Erland Cooper
Carve The Runes and Then Be Content with Silence
Erland Cooper is a Scottish multi-instrumentalist and contemporary composer originally from Stromness, Orkney. As a solo artist, he released his Orkney Triptych - 2018’s Solan Goose, 2019’s Sule Skerry (voted one of 20 Best Scottish Albums of the 21st Century by Clash) and 2020’s Hether Blether - one album at a time on the spring equinox with a companion piece to each released on the autumn equinox, taking inspiration from the archipelago of Orkney.

Erland Cooper also works across mixed media projects including installation art, theatre and film and his triptych was performed live during lockdown, as the first contemporary artist to perform for Live at the Barbican series. You can pre-order Carve The Runes and Then Be Content with Silence here.

Over the past few years, Erland Cooper has released a triptych of records, each an ethereal and poetic musical reflection on the landscape of the Orkney Islands. Featuring field recordings of birds catching the breeze, the music grants the listener a sense of space rarely heard within the music that also graces the airwaves of stations like BBC 6 Music. This breadth is only enhanced by accompanied multilayered ambient counterpart albums, each a variation on a continued theme. There’s a level of industriousness to his output, however, his next project 'Carve The Runes and Then Be Content With Silence' won’t be released for three years, a break in not only his own cycle, but that of industry conventions. We spoke with him about the concept of the new record and how you might have the opportunity to be the first to hear it, that’s if you can find where it’s buried.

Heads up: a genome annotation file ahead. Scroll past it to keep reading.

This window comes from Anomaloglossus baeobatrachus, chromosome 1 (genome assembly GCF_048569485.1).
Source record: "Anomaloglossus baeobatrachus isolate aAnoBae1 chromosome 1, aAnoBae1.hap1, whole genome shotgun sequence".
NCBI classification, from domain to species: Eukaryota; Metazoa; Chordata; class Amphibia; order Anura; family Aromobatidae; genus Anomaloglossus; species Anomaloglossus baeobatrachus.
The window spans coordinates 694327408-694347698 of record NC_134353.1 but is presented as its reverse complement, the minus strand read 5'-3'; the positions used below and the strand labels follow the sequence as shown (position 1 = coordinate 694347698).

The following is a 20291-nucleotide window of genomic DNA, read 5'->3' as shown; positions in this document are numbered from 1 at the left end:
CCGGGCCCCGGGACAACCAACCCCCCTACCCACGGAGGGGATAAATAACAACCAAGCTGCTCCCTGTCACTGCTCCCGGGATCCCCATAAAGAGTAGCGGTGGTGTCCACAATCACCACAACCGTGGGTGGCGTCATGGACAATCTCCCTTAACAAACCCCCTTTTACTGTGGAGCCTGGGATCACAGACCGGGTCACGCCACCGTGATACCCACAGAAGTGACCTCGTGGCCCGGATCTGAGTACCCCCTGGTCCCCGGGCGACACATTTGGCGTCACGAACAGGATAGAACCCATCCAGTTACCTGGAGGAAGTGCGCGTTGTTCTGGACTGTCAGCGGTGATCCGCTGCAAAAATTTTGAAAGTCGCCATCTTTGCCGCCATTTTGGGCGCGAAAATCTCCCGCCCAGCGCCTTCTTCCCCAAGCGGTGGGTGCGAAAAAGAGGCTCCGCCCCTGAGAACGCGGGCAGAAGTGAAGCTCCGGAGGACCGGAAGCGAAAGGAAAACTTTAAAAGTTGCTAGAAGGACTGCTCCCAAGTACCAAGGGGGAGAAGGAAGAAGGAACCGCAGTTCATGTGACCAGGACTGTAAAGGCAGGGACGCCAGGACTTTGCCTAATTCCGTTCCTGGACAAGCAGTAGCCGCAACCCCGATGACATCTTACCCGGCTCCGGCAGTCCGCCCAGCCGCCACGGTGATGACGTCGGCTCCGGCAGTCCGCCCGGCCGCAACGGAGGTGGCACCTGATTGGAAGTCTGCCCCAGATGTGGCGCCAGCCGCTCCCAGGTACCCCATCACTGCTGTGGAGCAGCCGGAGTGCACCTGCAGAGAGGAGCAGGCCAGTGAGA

Taking Time: So much of our lives happens on demand, and you're making us wait for this new record. How will it eventually reach our ears?

Erland Cooper: I’m actually making myself wait, rather than trying to make anyone else wait, it's really an act of patience. George Mackay Brown, one of Britain’s greatest writers, has inspired this piece and many of my works are just a tip of the hat to him. I grew up a stone's throw away from where he lived and worked. He would often write about time, the passage of time from the Viking era and Neolithic all the way through to present day, and how everything changes yet nothing changes at all. It was about a kind of the magic of the everyday.